Q. I recently started working part-time for my husband who is a sole trader. Does he need to pay my compulsory 9.5% superannuation contribution? Can he also make non-concessional payments into my superannuation? He plans to contribute the maximum concessional $35,000 into his superannuation this financial year, but can he add more to mine, and if so what is the maximum he can contribute?
A. Provided that your husband doesn’t derive more than 50% of his business income from his personal skills, labour or expertise, there is nothing stopping you being genuinely employed by your husband in his business. Your husband would be obligated to meet the legal requirements to employ you under the Fair Work Act 2009 which covers the obligations for employers.
If he does derive more than 50% of his business income from his personal skills, labour or expertise, the income may be considered Personal Services Income (PSI) and as such, there may be restrictions on what he is able to claim for tax deductibility purposes in employing you. Please speak to your accountant to confirm whether you are impacted by this.
If the business income does not count as PSI, he should be eligible to claim a tax deduction for the salary income that is paid to you for the work you do. He should ensure he retains good records evidencing your job description, the type of work you are doing, your remuneration and hours worked. No different to any other employee.
You will need to be registered with the ATO by completing a Pay as you go (PAYG) Withholding Tax Declaration. When he pays you income, the net after tax amount should be paid to your bank account. He will be obligated to withhold the appropriate amount of tax and submit this to the tax office on at least a quarterly basis or more regularly depending on the amount of income.
He will need to register as an employer with Work Cover and establish Workers Compensation insurance. The premium for Workers Compensation is set by WorkCover based on your occupation and income. Your husband is free to choose any Insurance Provider registered with WorkCover.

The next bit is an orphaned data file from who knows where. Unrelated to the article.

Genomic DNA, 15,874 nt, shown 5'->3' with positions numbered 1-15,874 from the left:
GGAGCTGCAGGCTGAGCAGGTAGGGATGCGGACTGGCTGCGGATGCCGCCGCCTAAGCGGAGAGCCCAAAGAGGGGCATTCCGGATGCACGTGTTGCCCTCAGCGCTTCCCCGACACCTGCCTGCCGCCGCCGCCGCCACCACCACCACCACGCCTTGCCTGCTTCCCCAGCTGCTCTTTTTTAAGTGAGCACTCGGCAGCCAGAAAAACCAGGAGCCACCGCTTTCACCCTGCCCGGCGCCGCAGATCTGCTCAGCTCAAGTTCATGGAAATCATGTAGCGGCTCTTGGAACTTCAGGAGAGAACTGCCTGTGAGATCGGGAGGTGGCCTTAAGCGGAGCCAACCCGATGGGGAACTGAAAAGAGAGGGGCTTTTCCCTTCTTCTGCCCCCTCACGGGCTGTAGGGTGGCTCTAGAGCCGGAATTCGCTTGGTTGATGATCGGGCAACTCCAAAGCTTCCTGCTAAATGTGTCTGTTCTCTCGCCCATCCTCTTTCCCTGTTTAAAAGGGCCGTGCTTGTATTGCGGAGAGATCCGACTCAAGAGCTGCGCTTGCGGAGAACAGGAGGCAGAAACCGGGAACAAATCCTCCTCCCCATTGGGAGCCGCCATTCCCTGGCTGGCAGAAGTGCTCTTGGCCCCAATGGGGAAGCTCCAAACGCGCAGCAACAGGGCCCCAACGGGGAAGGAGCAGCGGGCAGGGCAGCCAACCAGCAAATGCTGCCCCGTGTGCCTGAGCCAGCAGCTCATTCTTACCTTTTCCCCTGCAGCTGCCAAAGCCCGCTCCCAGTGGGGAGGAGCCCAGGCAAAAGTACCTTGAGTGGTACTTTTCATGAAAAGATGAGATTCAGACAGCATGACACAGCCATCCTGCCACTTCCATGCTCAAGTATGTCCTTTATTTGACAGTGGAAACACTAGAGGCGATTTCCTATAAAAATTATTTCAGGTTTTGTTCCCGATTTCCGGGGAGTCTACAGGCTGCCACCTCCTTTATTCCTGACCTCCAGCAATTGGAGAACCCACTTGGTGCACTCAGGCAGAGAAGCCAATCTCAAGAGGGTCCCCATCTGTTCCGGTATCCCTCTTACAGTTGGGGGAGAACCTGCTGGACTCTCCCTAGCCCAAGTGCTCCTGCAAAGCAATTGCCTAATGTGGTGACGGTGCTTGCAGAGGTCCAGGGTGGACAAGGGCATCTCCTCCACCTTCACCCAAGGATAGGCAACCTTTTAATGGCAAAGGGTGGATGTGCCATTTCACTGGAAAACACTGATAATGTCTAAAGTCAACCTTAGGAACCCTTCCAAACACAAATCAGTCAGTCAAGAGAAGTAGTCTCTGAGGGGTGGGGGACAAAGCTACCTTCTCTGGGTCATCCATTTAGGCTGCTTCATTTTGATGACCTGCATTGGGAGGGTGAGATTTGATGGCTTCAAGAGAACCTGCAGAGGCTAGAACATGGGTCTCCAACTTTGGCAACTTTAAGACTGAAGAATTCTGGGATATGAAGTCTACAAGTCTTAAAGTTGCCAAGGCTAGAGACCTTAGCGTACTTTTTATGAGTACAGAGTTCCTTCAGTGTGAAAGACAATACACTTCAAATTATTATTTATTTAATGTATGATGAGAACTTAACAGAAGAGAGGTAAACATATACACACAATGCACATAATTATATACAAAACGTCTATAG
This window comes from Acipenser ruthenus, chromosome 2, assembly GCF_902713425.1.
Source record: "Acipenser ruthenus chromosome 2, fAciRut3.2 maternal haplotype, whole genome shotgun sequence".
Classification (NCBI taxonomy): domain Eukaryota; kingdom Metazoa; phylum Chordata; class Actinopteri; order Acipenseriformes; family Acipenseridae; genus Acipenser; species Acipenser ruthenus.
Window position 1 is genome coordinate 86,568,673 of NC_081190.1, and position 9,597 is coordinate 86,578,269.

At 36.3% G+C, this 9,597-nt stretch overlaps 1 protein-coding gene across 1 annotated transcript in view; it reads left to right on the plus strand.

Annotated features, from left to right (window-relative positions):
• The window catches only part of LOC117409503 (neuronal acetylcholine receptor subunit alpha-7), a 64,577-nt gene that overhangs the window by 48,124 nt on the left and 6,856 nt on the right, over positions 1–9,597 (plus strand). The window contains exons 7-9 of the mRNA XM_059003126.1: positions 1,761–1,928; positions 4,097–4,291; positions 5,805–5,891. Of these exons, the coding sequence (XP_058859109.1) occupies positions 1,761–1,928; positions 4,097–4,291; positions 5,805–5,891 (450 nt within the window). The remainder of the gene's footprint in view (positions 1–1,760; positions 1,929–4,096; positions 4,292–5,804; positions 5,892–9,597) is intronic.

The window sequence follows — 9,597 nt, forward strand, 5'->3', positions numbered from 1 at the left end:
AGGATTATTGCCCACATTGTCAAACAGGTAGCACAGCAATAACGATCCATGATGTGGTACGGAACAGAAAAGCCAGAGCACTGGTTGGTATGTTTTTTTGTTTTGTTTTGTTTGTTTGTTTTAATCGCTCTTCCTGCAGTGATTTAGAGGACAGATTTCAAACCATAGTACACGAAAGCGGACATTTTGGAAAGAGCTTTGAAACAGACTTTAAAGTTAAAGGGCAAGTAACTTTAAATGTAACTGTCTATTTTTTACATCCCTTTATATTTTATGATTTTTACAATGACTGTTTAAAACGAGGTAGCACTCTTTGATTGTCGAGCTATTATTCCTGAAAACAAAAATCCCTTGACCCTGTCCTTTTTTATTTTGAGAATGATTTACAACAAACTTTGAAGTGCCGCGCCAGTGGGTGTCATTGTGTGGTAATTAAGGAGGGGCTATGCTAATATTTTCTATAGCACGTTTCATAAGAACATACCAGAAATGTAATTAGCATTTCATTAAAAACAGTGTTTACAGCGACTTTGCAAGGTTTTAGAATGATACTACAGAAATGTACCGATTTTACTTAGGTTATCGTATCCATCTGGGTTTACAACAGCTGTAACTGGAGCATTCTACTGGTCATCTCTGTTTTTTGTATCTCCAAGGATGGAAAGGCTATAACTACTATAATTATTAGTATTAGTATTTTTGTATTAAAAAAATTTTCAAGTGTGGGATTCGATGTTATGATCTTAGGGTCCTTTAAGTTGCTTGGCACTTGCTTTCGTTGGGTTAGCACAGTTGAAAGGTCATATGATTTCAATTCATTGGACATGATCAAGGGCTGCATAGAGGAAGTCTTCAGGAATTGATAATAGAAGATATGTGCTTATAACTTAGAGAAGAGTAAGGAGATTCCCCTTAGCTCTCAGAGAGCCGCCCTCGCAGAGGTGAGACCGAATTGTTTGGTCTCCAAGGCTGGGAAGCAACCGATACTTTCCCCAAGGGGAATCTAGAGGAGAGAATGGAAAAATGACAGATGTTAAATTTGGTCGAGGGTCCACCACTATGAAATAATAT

He will be obligated to pay you the 9.5% Superannuation Guarantee (SG) Contribution as required by the SG rules.
Employer contributions and Personal Contributions made to a Superannuation fund (where the contributor is eligible to claim a tax deduction) count against the Concessional Contribution Cap. If you are 49 or older at 30 June 2016, the Concessional Contribution Cap for the 2016-17 tax year is $35,000. If you are younger, the cap is $30,000. Please note the Government announced changes to the cap to take effect from 1 July 2017 reducing this cap to $25,000.
Presuming you qualify by age, he can contribute up to $35,000 to your Superannuation as an employer and not exceed the concessional contribution cap. Likewise if he qualifies based on age as a sole trader and earns at least 90% of his income as a self-employed person, he can contribute to his super and be eligible to claim up to $35,000 within the concessional contribution cap as a personal deductible contribution .
Non-concessional Superannuation contributions are personal after tax contributions. As a spouse, he is able to make after tax contributions to your Superannuation. The current limit on Non-Concessional contributions is $180,000 a year or $540,000 every 3 years (if under age 65).
Note the government has proposed to replace the Non-Concessional cap with a lifetime cap of $500,000. If the legislation is passed, the proposed changes will take effect from 3 May 2016 and will include all Non-Concessional contributions made into Superannuation from 1 July 2007. Contributions received from 1 July 2007 and made before 3 May 2016 will not result in an excess to this cap.
Please check with your accountant to ensure your husband’s income is non PSI and the tax deductibility of superannuation contributions before embarking on this strategy.